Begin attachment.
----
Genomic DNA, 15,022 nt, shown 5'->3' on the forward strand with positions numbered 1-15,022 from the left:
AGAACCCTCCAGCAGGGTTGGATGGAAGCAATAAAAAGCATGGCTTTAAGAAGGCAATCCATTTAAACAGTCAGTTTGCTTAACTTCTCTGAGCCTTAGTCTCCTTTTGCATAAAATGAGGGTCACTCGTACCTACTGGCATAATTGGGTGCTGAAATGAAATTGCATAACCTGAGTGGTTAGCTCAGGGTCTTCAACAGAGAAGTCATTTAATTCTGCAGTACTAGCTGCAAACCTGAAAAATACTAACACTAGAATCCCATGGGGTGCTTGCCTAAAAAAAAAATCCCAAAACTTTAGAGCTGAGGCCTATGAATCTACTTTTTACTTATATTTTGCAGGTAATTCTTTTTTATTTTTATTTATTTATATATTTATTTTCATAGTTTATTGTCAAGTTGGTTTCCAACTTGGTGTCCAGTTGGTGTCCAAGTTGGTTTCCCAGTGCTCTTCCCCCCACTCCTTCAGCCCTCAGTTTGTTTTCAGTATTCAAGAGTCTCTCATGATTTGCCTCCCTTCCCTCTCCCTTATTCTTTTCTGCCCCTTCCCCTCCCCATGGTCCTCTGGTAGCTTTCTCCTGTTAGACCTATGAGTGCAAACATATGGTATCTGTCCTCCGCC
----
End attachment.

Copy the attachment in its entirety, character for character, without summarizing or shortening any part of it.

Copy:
Genomic DNA, 15,022 nt, shown 5'->3' on the forward strand with positions numbered 1-15,022 from the left:
AGAACCCTCCAGCAGGGTTGGATGGAAGCAATAAAAAGCATGGCTTTAAGAAGGCAATCCATTTAAACAGTCAGTTTGCTTAACTTCTCTGAGCCTTAGTCTCCTTTTGCATAAAATGAGGGTCACTCGTACCTACTGGCATAATTGGGTGCTGAAATGAAATTGCATAACCTGAGTGGTTAGCTCAGGGTCTTCAACAGAGAAGTCATTTAATTCTGCAGTACTAGCTGCAAACCTGAAAAATACTAACACTAGAATCCCATGGGGTGCTTGCCTAAAAAAAAAATCCCAAAACTTTAGAGCTGAGGCCTATGAATCTACTTTTTACTTATATTTTGCAGGTAATTCTTTTTTATTTTTATTTATTTATATATTTATTTTCATAGTTTATTGTCAAGTTGGTTTCCAACTTGGTGTCCAGTTGGTGTCCAAGTTGGTTTCCCAGTGCTCTTCCCCCCACTCCTTCAGCCCTCAGTTTGTTTTCAGTATTCAAGAGTCTCTCATGATTTGCCTCCCTTCCCTCTCCCTTATTCTTTTCTGCCCCTTCCCCTCCCCATGGTCCTCTGGTAGCTTTCTCCTGTTAGACCTATGAGTGCAAACATATGGTATCTGTCCTCCGCC